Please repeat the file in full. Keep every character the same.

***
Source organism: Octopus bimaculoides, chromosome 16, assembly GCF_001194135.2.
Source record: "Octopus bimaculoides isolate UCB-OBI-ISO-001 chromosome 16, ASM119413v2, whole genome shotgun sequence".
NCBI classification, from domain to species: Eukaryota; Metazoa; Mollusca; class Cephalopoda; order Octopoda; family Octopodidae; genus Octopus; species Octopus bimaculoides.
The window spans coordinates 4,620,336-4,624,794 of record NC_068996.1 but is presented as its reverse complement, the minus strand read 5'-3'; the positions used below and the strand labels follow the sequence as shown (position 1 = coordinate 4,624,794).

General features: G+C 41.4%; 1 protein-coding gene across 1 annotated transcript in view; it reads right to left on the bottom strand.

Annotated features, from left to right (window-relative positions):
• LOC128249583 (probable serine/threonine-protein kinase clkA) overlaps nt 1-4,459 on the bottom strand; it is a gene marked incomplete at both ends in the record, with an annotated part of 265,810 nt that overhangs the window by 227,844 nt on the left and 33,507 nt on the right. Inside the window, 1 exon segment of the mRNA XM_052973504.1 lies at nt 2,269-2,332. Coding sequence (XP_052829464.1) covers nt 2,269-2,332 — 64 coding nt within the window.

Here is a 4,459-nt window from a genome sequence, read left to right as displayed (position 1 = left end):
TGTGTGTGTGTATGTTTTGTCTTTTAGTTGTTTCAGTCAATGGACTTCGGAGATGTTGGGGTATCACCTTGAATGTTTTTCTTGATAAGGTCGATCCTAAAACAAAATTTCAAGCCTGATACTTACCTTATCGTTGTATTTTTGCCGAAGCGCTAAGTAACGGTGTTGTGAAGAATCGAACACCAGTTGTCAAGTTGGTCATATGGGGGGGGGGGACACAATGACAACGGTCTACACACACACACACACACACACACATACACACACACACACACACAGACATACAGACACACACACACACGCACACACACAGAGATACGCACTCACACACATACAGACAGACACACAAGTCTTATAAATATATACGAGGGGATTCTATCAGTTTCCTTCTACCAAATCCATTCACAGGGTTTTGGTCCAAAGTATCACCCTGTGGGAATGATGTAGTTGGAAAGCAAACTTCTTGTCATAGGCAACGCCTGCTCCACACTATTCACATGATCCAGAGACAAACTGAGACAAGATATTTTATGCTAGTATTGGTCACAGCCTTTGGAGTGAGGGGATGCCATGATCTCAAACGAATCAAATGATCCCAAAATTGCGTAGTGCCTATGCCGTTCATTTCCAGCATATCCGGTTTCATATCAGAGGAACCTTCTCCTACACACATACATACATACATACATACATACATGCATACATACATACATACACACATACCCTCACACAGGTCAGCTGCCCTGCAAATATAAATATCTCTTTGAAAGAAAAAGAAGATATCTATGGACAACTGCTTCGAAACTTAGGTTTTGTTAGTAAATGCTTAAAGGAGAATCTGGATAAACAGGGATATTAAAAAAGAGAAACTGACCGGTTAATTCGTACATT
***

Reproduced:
Source organism: Octopus bimaculoides, chromosome 16, assembly GCF_001194135.2.
Source record: "Octopus bimaculoides isolate UCB-OBI-ISO-001 chromosome 16, ASM119413v2, whole genome shotgun sequence".
NCBI classification, from domain to species: Eukaryota; Metazoa; Mollusca; class Cephalopoda; order Octopoda; family Octopodidae; genus Octopus; species Octopus bimaculoides.
The window spans coordinates 4,620,336-4,624,794 of record NC_068996.1 but is presented as its reverse complement, the minus strand read 5'-3'; the positions used below and the strand labels follow the sequence as shown (position 1 = coordinate 4,624,794).

General features: G+C 41.4%; 1 protein-coding gene across 1 annotated transcript in view; it reads right to left on the bottom strand.

Annotated features, from left to right (window-relative positions):
• LOC128249583 (probable serine/threonine-protein kinase clkA) overlaps nt 1-4,459 on the bottom strand; it is a gene marked incomplete at both ends in the record, with an annotated part of 265,810 nt that overhangs the window by 227,844 nt on the left and 33,507 nt on the right. Inside the window, 1 exon segment of the mRNA XM_052973504.1 lies at nt 2,269-2,332. Coding sequence (XP_052829464.1) covers nt 2,269-2,332 — 64 coding nt within the window.

Here is a 4,459-nt window from a genome sequence, read left to right as displayed (position 1 = left end):
TGTGTGTGTGTATGTTTTGTCTTTTAGTTGTTTCAGTCAATGGACTTCGGAGATGTTGGGGTATCACCTTGAATGTTTTTCTTGATAAGGTCGATCCTAAAACAAAATTTCAAGCCTGATACTTACCTTATCGTTGTATTTTTGCCGAAGCGCTAAGTAACGGTGTTGTGAAGAATCGAACACCAGTTGTCAAGTTGGTCATATGGGGGGGGGGGACACAATGACAACGGTCTACACACACACACACACACACACACATACACACACACACACACACAGACATACAGACACACACACACACGCACACACACAGAGATACGCACTCACACACATACAGACAGACACACAAGTCTTATAAATATATACGAGGGGATTCTATCAGTTTCCTTCTACCAAATCCATTCACAGGGTTTTGGTCCAAAGTATCACCCTGTGGGAATGATGTAGTTGGAAAGCAAACTTCTTGTCATAGGCAACGCCTGCTCCACACTATTCACATGATCCAGAGACAAACTGAGACAAGATATTTTATGCTAGTATTGGTCACAGCCTTTGGAGTGAGGGGATGCCATGATCTCAAACGAATCAAATGATCCCAAAATTGCGTAGTGCCTATGCCGTTCATTTCCAGCATATCCGGTTTCATATCAGAGGAACCTTCTCCTACACACATACATACATACATACATACATACATGCATACATACATACATACACACATACCCTCACACAGGTCAGCTGCCCTGCAAATATAAATATCTCTTTGAAAGAAAAAGAAGATATCTATGGACAACTGCTTCGAAACTTAGGTTTTGTTAGTAAATGCTTAAAGGAGAATCTGGATAAACAGGGATATTAAAAAAGAGAAACTGACCGGTTAATTCGTACATT